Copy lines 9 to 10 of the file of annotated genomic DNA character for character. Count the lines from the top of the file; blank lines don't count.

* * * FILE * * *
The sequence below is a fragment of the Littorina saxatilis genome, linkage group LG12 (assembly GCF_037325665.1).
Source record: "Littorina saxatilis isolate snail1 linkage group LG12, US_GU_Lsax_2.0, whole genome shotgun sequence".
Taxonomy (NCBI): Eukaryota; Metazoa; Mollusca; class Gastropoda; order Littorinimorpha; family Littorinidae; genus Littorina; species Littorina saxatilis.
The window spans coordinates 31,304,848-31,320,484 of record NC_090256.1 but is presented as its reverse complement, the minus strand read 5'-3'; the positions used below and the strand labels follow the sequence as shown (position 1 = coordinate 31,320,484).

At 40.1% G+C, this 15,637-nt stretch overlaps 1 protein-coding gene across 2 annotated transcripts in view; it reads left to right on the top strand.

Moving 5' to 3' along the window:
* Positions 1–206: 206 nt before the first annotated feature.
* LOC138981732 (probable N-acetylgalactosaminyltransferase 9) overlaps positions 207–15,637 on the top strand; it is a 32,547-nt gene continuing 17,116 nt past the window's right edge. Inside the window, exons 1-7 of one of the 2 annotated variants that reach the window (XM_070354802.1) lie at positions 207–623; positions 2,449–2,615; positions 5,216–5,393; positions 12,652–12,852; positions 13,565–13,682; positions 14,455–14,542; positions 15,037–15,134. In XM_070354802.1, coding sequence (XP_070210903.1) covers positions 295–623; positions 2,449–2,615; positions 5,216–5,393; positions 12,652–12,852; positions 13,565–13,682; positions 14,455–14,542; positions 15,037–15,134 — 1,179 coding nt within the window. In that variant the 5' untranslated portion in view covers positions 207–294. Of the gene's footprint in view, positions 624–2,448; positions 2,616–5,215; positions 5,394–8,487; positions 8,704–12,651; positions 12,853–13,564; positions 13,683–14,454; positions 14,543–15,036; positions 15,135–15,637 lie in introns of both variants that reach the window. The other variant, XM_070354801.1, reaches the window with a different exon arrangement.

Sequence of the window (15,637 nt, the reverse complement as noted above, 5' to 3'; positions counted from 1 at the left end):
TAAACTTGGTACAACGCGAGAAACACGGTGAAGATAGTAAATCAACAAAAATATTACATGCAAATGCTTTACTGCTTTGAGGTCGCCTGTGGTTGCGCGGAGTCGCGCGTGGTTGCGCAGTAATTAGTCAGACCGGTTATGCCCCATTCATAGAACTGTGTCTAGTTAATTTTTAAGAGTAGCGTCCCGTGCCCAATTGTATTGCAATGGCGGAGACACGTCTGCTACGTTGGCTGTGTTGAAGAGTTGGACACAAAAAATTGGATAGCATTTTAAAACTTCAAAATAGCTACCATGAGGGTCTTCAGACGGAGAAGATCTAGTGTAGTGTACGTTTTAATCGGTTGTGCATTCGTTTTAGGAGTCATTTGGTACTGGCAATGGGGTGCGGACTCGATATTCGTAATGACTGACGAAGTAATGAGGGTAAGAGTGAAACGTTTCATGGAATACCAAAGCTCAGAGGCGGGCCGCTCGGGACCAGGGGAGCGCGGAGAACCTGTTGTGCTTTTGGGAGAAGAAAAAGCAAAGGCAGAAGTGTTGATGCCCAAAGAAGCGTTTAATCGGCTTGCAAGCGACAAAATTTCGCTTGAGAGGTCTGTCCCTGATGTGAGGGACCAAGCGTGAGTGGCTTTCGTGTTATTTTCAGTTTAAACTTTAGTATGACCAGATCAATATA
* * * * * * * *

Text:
Sequence of the window (15,637 nt, the reverse complement as noted above, 5' to 3'; positions counted from 1 at the left end):
TAAACTTGGTACAACGCGAGAAACACGGTGAAGATAGTAAATCAACAAAAATATTACATGCAAATGCTTTACTGCTTTGAGGTCGCCTGTGGTTGCGCGGAGTCGCGCGTGGTTGCGCAGTAATTAGTCAGACCGGTTATGCCCCATTCATAGAACTGTGTCTAGTTAATTTTTAAGAGTAGCGTCCCGTGCCCAATTGTATTGCAATGGCGGAGACACGTCTGCTACGTTGGCTGTGTTGAAGAGTTGGACACAAAAAATTGGATAGCATTTTAAAACTTCAAAATAGCTACCATGAGGGTCTTCAGACGGAGAAGATCTAGTGTAGTGTACGTTTTAATCGGTTGTGCATTCGTTTTAGGAGTCATTTGGTACTGGCAATGGGGTGCGGACTCGATATTCGTAATGACTGACGAAGTAATGAGGGTAAGAGTGAAACGTTTCATGGAATACCAAAGCTCAGAGGCGGGCCGCTCGGGACCAGGGGAGCGCGGAGAACCTGTTGTGCTTTTGGGAGAAGAAAAAGCAAAGGCAGAAGTGTTGATGCCCAAAGAAGCGTTTAATCGGCTTGCAAGCGACAAAATTTCGCTTGAGAGGTCTGTCCCTGATGTGAGGGACCAAGCGTGAGTGGCTTTCGTGTTATTTTCAGTTTAAACTTTAGTATGACCAGATCAATATA